Ahead of Tuesday's meeting with UEFA, Italian football federation (FIGC) president Gabriele Gravina confirmed he will call for Euro 2020 to be postponed, in the hope that might allow the Serie A season to be finished in June.

This proposal will likely be backed by LaLiga boss Javier Tebas, who is convinced the top-flight season in Spain will be completed. Swiss FA president Dominique Blanc, meanwhile, has confirmed he has coronavirus.

It is not yet clear what will happen in the Premier League, with the teams set to reconvene for another meeting on Thursday and, after coming under criticism for stating that the season should be considered "null and void", West Ham vice-chairman Karren Brady defended her comments.

"The Premier League and EFL are doing all we can to ensure the season is finished. Including suspending games, isolating players, and if required playing games behind closed doors and into the summer months," she wrote on Twitter.

"My point was safety of fans, players, staff come first and if the remaining games just cannot be played the only fair and reasonable thing is to declare [the] season null and void."

In a newspaper column, Wayne Rooney backed the decision to postpone fixtures in England, but criticised the Premier League and EFL for taking so long to make the call.

More players have confirmed they have tested positive for COVID-19.

Valencia defender Ezequiel Garay became the first LaLiga player to be named as having the illness, with the club adding four more members of the first-team playing and coaching staff had also tested positive.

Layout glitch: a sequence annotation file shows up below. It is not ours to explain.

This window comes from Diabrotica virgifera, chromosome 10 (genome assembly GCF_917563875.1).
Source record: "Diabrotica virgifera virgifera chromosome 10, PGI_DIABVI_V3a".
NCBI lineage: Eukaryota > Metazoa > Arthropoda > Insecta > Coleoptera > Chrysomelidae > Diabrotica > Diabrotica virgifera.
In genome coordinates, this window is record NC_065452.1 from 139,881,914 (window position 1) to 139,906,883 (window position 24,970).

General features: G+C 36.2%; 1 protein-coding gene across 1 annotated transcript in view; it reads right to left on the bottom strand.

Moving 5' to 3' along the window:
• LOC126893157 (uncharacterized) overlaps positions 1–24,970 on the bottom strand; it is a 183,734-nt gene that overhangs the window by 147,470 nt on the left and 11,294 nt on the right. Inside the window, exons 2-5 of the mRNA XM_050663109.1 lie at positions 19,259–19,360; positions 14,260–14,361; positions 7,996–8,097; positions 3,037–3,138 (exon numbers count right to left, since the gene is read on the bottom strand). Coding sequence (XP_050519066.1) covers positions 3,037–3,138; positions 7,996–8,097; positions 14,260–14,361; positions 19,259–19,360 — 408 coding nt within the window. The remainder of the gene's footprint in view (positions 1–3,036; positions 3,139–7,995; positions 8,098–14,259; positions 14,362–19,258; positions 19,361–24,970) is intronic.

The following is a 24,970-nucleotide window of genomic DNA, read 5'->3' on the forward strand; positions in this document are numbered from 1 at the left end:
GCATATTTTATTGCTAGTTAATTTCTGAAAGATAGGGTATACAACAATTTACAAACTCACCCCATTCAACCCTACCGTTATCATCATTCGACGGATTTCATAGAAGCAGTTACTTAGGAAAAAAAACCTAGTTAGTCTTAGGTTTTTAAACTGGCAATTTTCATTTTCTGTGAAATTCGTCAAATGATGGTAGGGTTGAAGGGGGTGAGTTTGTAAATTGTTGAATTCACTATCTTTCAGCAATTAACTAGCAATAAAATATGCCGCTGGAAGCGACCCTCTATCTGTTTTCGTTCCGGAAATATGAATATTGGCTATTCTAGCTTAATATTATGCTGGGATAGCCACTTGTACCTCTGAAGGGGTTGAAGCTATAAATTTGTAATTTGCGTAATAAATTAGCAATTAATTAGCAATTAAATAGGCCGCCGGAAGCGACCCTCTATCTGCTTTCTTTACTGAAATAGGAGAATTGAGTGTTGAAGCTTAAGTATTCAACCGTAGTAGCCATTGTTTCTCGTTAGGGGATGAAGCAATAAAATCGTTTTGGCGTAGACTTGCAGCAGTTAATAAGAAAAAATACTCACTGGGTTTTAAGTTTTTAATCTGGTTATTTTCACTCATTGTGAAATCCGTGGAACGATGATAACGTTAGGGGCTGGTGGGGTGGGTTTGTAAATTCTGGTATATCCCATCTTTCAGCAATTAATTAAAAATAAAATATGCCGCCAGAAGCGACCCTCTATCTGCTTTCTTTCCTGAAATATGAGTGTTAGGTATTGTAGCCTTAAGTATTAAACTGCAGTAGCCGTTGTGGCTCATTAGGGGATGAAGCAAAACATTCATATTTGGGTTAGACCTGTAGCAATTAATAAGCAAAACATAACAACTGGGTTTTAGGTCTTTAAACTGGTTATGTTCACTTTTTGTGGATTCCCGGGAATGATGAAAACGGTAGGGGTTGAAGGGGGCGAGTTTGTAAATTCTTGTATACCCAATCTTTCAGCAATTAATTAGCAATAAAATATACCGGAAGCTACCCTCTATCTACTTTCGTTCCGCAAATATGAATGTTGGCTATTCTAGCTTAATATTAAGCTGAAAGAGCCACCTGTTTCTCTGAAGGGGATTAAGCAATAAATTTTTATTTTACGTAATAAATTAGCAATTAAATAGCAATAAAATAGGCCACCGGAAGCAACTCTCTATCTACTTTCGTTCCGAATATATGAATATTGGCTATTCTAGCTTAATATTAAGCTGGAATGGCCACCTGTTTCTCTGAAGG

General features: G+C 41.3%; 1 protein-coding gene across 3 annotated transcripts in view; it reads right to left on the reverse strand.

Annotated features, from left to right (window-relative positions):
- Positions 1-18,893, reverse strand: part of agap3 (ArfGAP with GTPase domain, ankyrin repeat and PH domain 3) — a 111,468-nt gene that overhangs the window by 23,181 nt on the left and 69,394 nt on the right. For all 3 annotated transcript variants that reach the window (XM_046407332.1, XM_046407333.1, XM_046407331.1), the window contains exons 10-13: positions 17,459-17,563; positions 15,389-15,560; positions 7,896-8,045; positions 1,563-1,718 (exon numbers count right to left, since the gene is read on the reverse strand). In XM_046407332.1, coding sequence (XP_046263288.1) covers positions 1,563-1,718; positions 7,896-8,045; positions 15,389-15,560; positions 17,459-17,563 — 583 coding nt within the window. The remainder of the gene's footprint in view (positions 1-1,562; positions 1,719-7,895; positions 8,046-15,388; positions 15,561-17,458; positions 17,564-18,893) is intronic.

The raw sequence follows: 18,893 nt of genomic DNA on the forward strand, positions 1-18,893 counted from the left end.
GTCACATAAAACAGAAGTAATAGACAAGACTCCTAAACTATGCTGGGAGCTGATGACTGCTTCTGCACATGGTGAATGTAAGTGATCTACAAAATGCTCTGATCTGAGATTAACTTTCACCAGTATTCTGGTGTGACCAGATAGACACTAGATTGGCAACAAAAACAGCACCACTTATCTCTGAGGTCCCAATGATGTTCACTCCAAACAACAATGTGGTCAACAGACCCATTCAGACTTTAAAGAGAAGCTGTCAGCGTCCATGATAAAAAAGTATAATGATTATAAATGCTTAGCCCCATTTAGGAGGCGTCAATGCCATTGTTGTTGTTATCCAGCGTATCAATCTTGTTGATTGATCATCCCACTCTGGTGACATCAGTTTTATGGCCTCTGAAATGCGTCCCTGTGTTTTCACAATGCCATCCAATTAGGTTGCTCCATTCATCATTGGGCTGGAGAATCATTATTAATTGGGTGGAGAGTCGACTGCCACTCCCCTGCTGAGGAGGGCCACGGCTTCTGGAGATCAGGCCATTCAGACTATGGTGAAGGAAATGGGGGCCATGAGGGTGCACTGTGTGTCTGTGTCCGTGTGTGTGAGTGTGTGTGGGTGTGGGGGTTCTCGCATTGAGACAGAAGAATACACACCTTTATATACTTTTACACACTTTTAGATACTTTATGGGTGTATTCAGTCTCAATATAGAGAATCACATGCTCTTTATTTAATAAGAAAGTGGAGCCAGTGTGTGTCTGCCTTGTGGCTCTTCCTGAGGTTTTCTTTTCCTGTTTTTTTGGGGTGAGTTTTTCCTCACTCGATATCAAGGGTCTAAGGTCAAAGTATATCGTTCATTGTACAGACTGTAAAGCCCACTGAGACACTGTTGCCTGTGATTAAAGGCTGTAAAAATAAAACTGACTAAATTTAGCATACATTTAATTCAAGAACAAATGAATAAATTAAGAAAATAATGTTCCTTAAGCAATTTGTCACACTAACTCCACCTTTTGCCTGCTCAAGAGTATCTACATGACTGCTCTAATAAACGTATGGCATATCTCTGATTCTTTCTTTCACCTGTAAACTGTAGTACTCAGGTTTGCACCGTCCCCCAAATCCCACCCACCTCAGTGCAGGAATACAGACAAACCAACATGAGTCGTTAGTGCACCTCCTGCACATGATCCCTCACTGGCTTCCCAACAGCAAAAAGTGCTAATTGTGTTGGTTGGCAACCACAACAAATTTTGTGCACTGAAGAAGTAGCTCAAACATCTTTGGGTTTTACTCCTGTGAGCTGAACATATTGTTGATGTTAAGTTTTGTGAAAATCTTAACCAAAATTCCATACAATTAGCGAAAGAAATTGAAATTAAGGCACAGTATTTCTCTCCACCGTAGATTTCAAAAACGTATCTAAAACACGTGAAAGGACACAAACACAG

Valencia's former Manchester City defender Eliaquim Mangala confirmed later on Sunday that he was one of those with the virus.

In Serie A, Sampdoria's Omar Colley posted a video to his official Instagram account in which he refuted his club's claim that he too had received a positive test result.

Meanwhile, Manchester United's Paul Pogba joined the raft of sports stars pledging to support people during the crisis, as he launched a fundraiser to mark his 27th birthday.

In France, Paris Saint-Germain announced they had extended the suspension of all club operations until March 18.

In the United States, Utah Jazz center Rudy Gobert – the first NBA player to be diagnosed with coronavirus – provided a positive update on his recovery, while also stating: "I wish I would have took this thing more seriously and I hope everyone else will do so because we can do it together."

Not all sport has been postponed just yet, with rugby league in both Britain and Australia continuing for now.